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Cancer Control Research

1R03CA093183-01
Clark, Matthew M.
BODY IMAGE TREATMENT FOR WEIGHT CONCERNED SMOKERS

Abstract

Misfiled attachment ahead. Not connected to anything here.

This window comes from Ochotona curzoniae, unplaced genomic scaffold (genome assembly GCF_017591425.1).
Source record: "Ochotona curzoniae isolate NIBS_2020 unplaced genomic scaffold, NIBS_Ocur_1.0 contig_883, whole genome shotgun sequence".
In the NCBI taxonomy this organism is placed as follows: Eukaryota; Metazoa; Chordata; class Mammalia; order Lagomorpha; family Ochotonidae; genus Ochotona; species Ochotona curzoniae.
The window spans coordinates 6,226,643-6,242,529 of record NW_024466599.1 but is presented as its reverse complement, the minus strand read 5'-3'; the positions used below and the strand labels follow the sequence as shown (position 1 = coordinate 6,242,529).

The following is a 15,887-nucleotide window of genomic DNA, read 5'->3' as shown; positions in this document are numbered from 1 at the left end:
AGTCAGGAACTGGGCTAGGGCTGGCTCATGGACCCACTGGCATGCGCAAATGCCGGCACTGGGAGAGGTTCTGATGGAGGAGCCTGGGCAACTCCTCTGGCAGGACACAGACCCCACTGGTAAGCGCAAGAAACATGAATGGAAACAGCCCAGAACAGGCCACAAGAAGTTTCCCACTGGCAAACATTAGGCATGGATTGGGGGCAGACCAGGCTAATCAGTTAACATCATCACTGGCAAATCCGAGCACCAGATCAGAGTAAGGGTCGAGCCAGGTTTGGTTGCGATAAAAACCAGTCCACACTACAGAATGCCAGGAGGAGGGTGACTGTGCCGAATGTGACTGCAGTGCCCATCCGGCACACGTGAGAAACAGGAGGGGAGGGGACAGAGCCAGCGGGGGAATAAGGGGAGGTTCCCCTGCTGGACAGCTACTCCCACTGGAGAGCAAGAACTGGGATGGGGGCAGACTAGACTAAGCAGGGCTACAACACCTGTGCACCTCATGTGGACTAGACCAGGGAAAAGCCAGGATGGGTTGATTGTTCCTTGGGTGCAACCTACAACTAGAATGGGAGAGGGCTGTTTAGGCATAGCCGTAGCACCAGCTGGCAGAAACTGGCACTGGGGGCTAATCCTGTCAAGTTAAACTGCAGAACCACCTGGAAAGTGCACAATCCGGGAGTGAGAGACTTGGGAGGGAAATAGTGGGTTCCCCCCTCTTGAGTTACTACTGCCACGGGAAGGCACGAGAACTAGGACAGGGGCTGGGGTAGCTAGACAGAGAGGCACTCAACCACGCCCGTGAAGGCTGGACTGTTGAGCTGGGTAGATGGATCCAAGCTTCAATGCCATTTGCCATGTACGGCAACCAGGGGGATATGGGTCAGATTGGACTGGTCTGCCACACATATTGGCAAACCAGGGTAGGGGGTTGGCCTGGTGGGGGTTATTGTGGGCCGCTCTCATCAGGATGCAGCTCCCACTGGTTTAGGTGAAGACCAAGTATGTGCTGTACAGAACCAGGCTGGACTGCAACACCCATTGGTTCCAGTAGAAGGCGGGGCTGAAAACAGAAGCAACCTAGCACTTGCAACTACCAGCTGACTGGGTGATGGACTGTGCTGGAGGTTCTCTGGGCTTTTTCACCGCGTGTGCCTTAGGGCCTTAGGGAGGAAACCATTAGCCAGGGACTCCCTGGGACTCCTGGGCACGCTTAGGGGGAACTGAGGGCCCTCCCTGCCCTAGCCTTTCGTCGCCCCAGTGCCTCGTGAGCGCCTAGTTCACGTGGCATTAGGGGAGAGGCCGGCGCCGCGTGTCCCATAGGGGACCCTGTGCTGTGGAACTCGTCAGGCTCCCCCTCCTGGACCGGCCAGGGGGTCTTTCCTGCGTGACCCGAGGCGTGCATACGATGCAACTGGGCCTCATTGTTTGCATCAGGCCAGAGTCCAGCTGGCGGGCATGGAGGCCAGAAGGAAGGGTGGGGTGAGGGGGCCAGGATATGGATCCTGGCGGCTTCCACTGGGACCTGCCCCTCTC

DESCRIPTION (provided by applicant): This application will serve as the foundation on which the Principal Investigator will build a major line of research dedicated to the area of improving smoking abstinence rates in weight-concerned smokers. Many individuals smoke to manage their weight. This subpopulation of smokers has been classified as having weight concerns. Weight concerned smokers have lower smoking abstinence rates compared to non-weight concerned smokers, and women have higher rates of weight concern than men. Behavioral weight management interventions added to nicotine dependence treatment have not been found to be effective and pharmacological interventions have delayed rather than prevented weight gain. New avenues need to be explored for this difficult-to-treat subpopulation. A novel approach is to focus on changing the weight concerns themselves by implementing a body image intervention. Negative body image has been found to predict reduced rates of smoking abstinence. The primary aim of this study is to evaluate the efficacy of body image treatment compared to weight management intervention on improving the smoking abstinence rates in weight concerned smokers after 12 weeks of treatment and at 6-month (week 24) follow-up. A further aim is to examine the effect of body image treatment on improving body image satisfaction, and reducing weight concerns in weight concerned smokers. We hypothesize that the body image treatment will be associated with higher 7-day point-prevalence smoking abstinence rates, greater improvements in body image satisfaction scores, and decreased weight concerns at end of treatment (week 12) and at 6-month follow-up as compared to the weight management intervention. The ultimate goal is to develop effective interventions that will reduce tobacco-related morbidity and mortality in this population. This is consistent with the objectives of the National Cancer Institute to develop and test new behavioral, pharmacological, and combination therapies to treat nicotine dependence, with special emphasis on populations at high risk. Subjects will be randomly assigned to either a 12-week group cognitive-behavioral treatment for body image improvement (experimental group) (N=20) or to a 12-week group behavioral weight management treatment (contact control group) (N=20). Subjects in both conditions will receive bupropion and prescription for home-based exercise. The major assessments will occur at end-of-treatment (week 12) and at 6-month (week 24) follow-up. Dependent measures include 7-day point prevalence smoking abstinence confirmed with expired air carbon monoxide, and self-report measures of body image satisfaction and weight concerns.


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